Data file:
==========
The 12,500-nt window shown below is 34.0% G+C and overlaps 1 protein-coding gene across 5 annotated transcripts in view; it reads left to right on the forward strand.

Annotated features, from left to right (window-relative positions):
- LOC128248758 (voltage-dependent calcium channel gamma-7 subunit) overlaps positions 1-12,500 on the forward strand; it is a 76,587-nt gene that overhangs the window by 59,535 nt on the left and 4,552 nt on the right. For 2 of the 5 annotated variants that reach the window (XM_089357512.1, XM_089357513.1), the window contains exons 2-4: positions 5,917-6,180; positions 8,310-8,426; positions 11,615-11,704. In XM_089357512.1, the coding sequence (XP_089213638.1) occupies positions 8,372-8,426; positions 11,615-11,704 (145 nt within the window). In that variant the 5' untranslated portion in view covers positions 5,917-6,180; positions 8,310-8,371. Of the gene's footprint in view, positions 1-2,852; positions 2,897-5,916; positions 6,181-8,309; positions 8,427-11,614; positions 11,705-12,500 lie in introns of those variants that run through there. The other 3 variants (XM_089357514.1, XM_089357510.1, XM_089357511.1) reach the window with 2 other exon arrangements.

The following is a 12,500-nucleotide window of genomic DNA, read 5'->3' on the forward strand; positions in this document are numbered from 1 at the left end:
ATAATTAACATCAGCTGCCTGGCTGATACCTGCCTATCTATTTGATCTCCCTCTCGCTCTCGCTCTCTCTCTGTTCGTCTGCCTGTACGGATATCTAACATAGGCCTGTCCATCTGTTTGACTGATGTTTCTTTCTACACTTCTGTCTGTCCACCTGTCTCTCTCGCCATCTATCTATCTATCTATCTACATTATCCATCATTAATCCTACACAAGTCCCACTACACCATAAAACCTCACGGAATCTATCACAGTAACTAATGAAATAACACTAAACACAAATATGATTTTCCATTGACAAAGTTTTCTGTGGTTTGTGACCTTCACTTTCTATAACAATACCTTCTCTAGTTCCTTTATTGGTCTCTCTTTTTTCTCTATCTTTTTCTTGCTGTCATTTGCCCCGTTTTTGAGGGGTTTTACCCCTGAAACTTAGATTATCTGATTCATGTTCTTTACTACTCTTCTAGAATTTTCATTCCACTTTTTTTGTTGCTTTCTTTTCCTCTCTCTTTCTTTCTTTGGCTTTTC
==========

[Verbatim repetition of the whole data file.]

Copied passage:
The 12,500-nt window shown below is 34.0% G+C and overlaps 1 protein-coding gene across 5 annotated transcripts in view; it reads left to right on the forward strand.

Annotated features, from left to right (window-relative positions):
- LOC128248758 (voltage-dependent calcium channel gamma-7 subunit) overlaps positions 1-12,500 on the forward strand; it is a 76,587-nt gene that overhangs the window by 59,535 nt on the left and 4,552 nt on the right. For 2 of the 5 annotated variants that reach the window (XM_089357512.1, XM_089357513.1), the window contains exons 2-4: positions 5,917-6,180; positions 8,310-8,426; positions 11,615-11,704. In XM_089357512.1, the coding sequence (XP_089213638.1) occupies positions 8,372-8,426; positions 11,615-11,704 (145 nt within the window). In that variant the 5' untranslated portion in view covers positions 5,917-6,180; positions 8,310-8,371. Of the gene's footprint in view, positions 1-2,852; positions 2,897-5,916; positions 6,181-8,309; positions 8,427-11,614; positions 11,705-12,500 lie in introns of those variants that run through there. The other 3 variants (XM_089357514.1, XM_089357510.1, XM_089357511.1) reach the window with 2 other exon arrangements.

The following is a 12,500-nucleotide window of genomic DNA, read 5'->3' on the forward strand; positions in this document are numbered from 1 at the left end:
ATAATTAACATCAGCTGCCTGGCTGATACCTGCCTATCTATTTGATCTCCCTCTCGCTCTCGCTCTCTCTCTGTTCGTCTGCCTGTACGGATATCTAACATAGGCCTGTCCATCTGTTTGACTGATGTTTCTTTCTACACTTCTGTCTGTCCACCTGTCTCTCTCGCCATCTATCTATCTATCTATCTACATTATCCATCATTAATCCTACACAAGTCCCACTACACCATAAAACCTCACGGAATCTATCACAGTAACTAATGAAATAACACTAAACACAAATATGATTTTCCATTGACAAAGTTTTCTGTGGTTTGTGACCTTCACTTTCTATAACAATACCTTCTCTAGTTCCTTTATTGGTCTCTCTTTTTTCTCTATCTTTTTCTTGCTGTCATTTGCCCCGTTTTTGAGGGGTTTTACCCCTGAAACTTAGATTATCTGATTCATGTTCTTTACTACTCTTCTAGAATTTTCATTCCACTTTTTTTGTTGCTTTCTTTTCCTCTCTCTTTCTTTCTTTGGCTTTTC